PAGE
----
10:26 PM / Tuesday October 3, 2023

13 Sep 2013

Northern Virginia’s two county trek, Prince William and Loudon revisited

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September 13, 2013 Category: Travel Posted by:

ABOVE PHOTO: Marine Corps Museum


By Renée S. Gordon


As a person who is constantly on the road I am often asked if I ever revisit destinations and why? I do return to places I have been for a variety of reasons including the fact that there are always new experiences to be had. In the case of museums and historic sites ongoing research, new interpretations and current events strongly influence exhibits and tours. I can truthfully state that I have never been to the same place twice.


Loudon County–25-miles from Washington, DC, is a showcase of tiny villages and quaint towns nestled among the rolling hills and country roads, each with a unique story to share. This historic county was originally a portion of the acreage deeded to the Fairfax Proprietary in 1649 by England’s king. The land was divided into counties with Fairfax being created in 1742.  Loudon was separated from Fairfax by the House of Burgesses and named in honor of John Campbell, fourth Earl of Loudon, 15-years later.


Settlers from northern colonies migrated into Loudon in the 1720s and many began tobacco plantations. When the British invaded Washington during the War of 1812 President James Madison was temporarily sheltered in Ashburn, VA on Belmont Plantation. The restored Federal mansion is privately owned and is listed on the National Register of Historic Places. The founding documents were taken to the nearby Rokeby Mansion and legend has it that the Declaration of Independence was hidden in the cellar.


Again in the 1860s Loudon County was in the midst of American history. The Civil War divided Loudon just as it had divided the nation. In general the southern area of the county was pro-secessionist while the other sections were pro-Union. 


On October 21, 1861 Leesburg was the site of the Battle of Ball’s Bluff. The battle on the Potomac was an overwhelming victory for the South with the Union loss being attributed to incorrect information. Oliver Wendell Holmes, the future longest serving Supreme Court Justice, was severely wounded. There were 1,070 casualties with 921 being Union soldiers. The debacle led to the establishment in December of 1861 of the Joint Committee on the Conduct of War to oversee staffing and strategy. The Ball’s Bluff Battlefield is undergoing restoration but there are interpretive signs and hiking trails. A self-guided audio tour can be downloaded at the website.`


Loudon County has always been referred to as horse country. It has the third largest horse population in the country and is home to the Upperville Colt &Horse Show, the oldest in the US. It should come as no surprise that it has a strong Civil War cavalry history.


Lieutenant Colonel Elijah White of Leesburg enlisted as a private at the onset of the war but based on his capture of nearly 300 Union soldiers at Balls Bluff he was permitted to start an independent unit, the Laurel Brigade, known as the 35th Battalion of Virginia Cavalry. Their exploits were legendary. White refused to surrender at Appomattox and did not disband his unit or sign his parole until May of 1865.


Confederate Colonel John Singleton Mosby was headquartered in Loudon. The “Gray Ghost” and his rangers were guerrilla fighters operating nearly autonomously to dispirit, harass and obstruct the opposition forces. He was notorious for both his “blitzkrieg” attacks and his flamboyant manner of dress. A Mosby Heritage Area has been created to facilitate travel through the region impacted by the Civil War. You can plan a tour online.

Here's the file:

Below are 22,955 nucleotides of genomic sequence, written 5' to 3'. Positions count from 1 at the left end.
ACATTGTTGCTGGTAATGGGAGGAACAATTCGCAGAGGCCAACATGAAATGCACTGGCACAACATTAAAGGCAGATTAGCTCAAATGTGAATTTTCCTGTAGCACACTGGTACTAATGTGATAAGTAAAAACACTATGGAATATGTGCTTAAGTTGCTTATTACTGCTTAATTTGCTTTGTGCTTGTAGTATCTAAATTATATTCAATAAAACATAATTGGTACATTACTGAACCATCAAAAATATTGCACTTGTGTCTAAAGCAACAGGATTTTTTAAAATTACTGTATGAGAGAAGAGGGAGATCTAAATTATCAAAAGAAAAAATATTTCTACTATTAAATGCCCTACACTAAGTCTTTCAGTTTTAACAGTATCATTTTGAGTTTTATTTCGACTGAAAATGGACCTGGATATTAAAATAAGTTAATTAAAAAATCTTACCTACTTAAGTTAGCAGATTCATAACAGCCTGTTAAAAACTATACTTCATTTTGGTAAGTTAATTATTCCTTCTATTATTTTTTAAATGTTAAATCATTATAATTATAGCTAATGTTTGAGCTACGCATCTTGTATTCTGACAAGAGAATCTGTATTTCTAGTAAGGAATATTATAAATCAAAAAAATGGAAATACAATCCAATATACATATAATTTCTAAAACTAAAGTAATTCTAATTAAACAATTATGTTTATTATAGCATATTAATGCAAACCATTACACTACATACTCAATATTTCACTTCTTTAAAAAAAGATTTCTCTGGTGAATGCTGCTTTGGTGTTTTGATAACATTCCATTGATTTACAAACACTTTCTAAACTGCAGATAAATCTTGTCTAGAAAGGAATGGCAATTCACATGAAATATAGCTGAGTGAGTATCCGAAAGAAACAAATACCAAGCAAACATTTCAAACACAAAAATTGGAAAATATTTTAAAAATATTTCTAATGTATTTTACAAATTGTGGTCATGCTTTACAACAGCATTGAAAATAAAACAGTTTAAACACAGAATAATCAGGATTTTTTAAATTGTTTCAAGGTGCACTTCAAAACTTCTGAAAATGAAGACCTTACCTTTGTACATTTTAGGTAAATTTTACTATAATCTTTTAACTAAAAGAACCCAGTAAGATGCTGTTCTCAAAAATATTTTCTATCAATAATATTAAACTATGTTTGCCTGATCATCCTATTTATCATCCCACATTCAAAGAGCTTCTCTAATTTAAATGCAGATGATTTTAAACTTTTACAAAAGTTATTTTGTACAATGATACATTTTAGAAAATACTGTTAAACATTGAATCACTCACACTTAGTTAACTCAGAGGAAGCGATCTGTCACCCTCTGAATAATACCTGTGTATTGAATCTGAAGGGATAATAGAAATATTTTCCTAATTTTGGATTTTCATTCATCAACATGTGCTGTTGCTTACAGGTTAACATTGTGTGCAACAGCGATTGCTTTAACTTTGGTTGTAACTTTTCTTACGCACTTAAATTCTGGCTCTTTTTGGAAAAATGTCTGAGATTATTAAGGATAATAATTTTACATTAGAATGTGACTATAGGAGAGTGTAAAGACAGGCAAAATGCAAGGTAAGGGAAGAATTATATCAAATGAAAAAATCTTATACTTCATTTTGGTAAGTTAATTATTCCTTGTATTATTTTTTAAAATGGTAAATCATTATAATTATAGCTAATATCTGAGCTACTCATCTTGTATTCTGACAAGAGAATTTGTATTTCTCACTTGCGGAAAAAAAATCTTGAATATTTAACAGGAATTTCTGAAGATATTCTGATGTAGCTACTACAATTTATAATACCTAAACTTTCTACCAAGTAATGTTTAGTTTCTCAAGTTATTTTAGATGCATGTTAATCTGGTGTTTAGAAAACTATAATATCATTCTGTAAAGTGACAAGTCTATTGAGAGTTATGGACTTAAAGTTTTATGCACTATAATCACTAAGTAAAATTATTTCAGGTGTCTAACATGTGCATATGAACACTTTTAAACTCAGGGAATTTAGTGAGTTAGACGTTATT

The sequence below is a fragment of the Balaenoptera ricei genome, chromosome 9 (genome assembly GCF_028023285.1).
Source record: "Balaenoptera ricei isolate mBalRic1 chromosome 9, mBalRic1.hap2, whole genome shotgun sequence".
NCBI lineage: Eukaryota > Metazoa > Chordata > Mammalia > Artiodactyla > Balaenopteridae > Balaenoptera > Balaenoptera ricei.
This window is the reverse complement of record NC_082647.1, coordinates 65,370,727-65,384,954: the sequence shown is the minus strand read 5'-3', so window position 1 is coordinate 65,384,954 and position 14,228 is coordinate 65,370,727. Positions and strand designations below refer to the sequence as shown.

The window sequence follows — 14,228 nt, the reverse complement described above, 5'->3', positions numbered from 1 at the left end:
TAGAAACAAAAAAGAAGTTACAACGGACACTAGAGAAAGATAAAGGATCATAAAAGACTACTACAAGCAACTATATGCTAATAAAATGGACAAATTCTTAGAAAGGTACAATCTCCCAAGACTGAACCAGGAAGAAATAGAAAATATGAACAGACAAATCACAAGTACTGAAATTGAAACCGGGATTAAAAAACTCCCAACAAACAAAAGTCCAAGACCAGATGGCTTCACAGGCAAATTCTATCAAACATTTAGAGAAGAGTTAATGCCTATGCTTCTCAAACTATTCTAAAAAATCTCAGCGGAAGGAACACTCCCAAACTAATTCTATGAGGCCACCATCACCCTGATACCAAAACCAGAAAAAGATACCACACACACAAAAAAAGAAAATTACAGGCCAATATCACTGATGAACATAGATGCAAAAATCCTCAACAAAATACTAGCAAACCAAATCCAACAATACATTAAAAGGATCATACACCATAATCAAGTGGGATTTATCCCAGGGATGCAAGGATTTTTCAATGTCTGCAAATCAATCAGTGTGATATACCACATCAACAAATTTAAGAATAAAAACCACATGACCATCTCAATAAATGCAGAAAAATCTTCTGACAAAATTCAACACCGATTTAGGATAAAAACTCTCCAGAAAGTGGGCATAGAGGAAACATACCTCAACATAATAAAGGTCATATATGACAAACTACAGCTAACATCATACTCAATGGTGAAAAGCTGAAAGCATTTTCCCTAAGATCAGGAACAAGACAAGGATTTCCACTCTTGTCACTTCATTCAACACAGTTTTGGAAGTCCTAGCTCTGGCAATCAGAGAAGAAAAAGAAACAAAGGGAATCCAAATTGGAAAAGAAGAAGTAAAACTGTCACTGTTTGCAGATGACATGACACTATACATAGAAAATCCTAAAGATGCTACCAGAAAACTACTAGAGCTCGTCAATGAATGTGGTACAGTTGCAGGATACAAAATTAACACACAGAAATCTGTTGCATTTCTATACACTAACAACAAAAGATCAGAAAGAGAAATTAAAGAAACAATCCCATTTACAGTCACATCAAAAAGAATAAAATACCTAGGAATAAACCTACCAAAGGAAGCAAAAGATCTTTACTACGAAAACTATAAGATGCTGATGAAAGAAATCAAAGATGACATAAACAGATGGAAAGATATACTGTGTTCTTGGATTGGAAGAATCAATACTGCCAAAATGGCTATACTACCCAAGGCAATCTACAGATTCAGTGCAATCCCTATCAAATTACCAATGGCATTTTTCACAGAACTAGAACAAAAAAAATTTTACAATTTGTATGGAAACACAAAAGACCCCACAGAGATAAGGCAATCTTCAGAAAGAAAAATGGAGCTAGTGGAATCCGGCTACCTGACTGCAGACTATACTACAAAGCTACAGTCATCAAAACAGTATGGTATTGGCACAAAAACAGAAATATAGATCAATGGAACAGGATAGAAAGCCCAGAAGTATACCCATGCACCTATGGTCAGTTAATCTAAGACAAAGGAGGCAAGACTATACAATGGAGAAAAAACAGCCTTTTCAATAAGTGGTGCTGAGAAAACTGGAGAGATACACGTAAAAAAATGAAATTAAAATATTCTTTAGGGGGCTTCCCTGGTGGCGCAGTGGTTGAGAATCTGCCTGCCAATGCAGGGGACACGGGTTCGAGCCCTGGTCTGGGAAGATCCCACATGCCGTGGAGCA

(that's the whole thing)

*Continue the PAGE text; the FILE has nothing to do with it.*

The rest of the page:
The county is home to six Historic and Cultural Conservation Districts and a Historic Roadway District with 32 rural roads. The Journey Through Hallowed Ground covers the county as it travels its 180-mile long course from Gettysburg, PA to Monticello, Jefferson’s estate near Charlottesville, VA.


Loudon is DC’s Wine Country. The wineries have been divided into five driving clusters to maximize visitor’s pleasure. Each winery offers a singular experience that may include tastings, fine dining, festivals, events, winemaking lessons and grape stomping. Destination dining and stays in regional bed and breakfasts or other historic accommodations can be arranged to elevate your visit beyond the ordinary.  Additionally visitors can pair their wine tasting with a fine cigar by following the Virginia Wine and Cigar Trail.


Wine Country has 14 Destination Restaurants that were selected by a jury based on the exceptional quality of the food, the use of locally grown products and cultural authenticity.  Magnolia’s at the Mill, Maggie’s, is in Purcellville. Located inside a 1905 restored mill it provides a quintessential look at life in a picturesque Northern VA town, a culinary treat and an impressive wine list.


Maggie’s is adjacent to the Washington & Old Dominion Railroad Trail Park, VA’s skinniest park at only 100-ft. wide and 45-miles long. The park’s bicycle trail extends from Alexandria to Purcellville and is built on the old railroad roadbed.


The four-story Red Fox Inn and Tavern dates from 1728. It is a perfect place to dine and then rest up for another day’s adventures in Northern Virginia.  


Manassas National Battlefield is the focal point of the Prince William County/Manassas region’s historic sites. It was the scene of early events in the Civil War that would help define the conflict to come. Manassas, also known as Bull Run, was the scene of two battles, both Confederate victories.


On July 16, 1861 the First Battle of Manassas, the first major land battle of the war, took place between untried troops. At this point both sides thought the war would be brief and spectators came from Washington to watch the battle. Union troops were routed, some ran all the way back to DC, and the battle was thereafter referred to as “The Great Skedaddle.” Confederate Thomas Jackson assumed his nickname when Brigadier-General Barnard E. Bee noted his steadfastness in battle and stated, “There is Jackson standing like a stone wall.” An equestrian statue of Stonewall stands on the battlefield in the location where he was wounded.